Bernie Ecclestone has revealed that this year’s inaugural Russian Grand Prix in Sochi will be held during the day and not at night as was expected.
The track will snake around the venues which hosted this year’s Winter Olympics and were illuminated by a huge fireworks display at the end of the Games last month.
Ecclestone wanted to capture that atmosphere at the Grand Prix in October and last month revealed that it would be a night race.
However, speaking ahead of Sunday’s season-opening Australian Grand Prix, Ecclestone said that when he met Russian president Vladimir Putin last week the decision was taken to host the race at night in 2015. This is because it will take place during Russia’s holiday season earlier in the year so will get even more attention.
“I was going to get them to light the whole place up but they are going to wait because the next race will be early next year so they want to do a big number,” said Ecclestone. “It’s definitely not a night race this year but it will be next year. Earlier in the year is a good holiday period for them. That is the reason and I think they have had a lot of nonsense to go through with the Olympics.”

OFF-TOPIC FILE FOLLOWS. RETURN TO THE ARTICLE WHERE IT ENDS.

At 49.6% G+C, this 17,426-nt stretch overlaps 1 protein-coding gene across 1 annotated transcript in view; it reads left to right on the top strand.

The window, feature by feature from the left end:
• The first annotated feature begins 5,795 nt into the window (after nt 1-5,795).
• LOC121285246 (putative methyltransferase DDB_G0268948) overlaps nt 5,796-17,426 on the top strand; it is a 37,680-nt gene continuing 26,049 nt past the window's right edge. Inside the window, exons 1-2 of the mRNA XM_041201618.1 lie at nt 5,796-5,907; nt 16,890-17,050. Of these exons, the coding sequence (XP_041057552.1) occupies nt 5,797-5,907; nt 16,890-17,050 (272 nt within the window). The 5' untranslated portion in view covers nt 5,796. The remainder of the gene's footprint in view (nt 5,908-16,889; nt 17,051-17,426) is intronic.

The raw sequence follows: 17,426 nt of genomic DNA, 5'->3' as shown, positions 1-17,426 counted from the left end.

The bill for hosting the Olympics came to an estimated £30bn and has left Sochi with facilities which are ideal for F1. It has 47,000 hotel rooms and an airport capable of handling up to 3,800 passengers per hour.
Ecclestone said there was “no danger” to the race from Ukraine’s dispute with Russia and added that F1 may soon be driving into another troubled region. He is waiting for the contract to be signed for a race on the streets of Baku, capital of the oil-rich country of Azerbaijan. “Baku is a government thing,” said Ecclestone. “Normally they need to get four different people to sign something and trying to get them all together is not easy.”
One location which is not so fortunate is Thailand. A race on the streets of its capital Bangkok was due to debut in 2015. However, Bangkok’s government passed a law last year banning car racing in the city’s historic district. “It’s on the backburner,” said Ecclestone.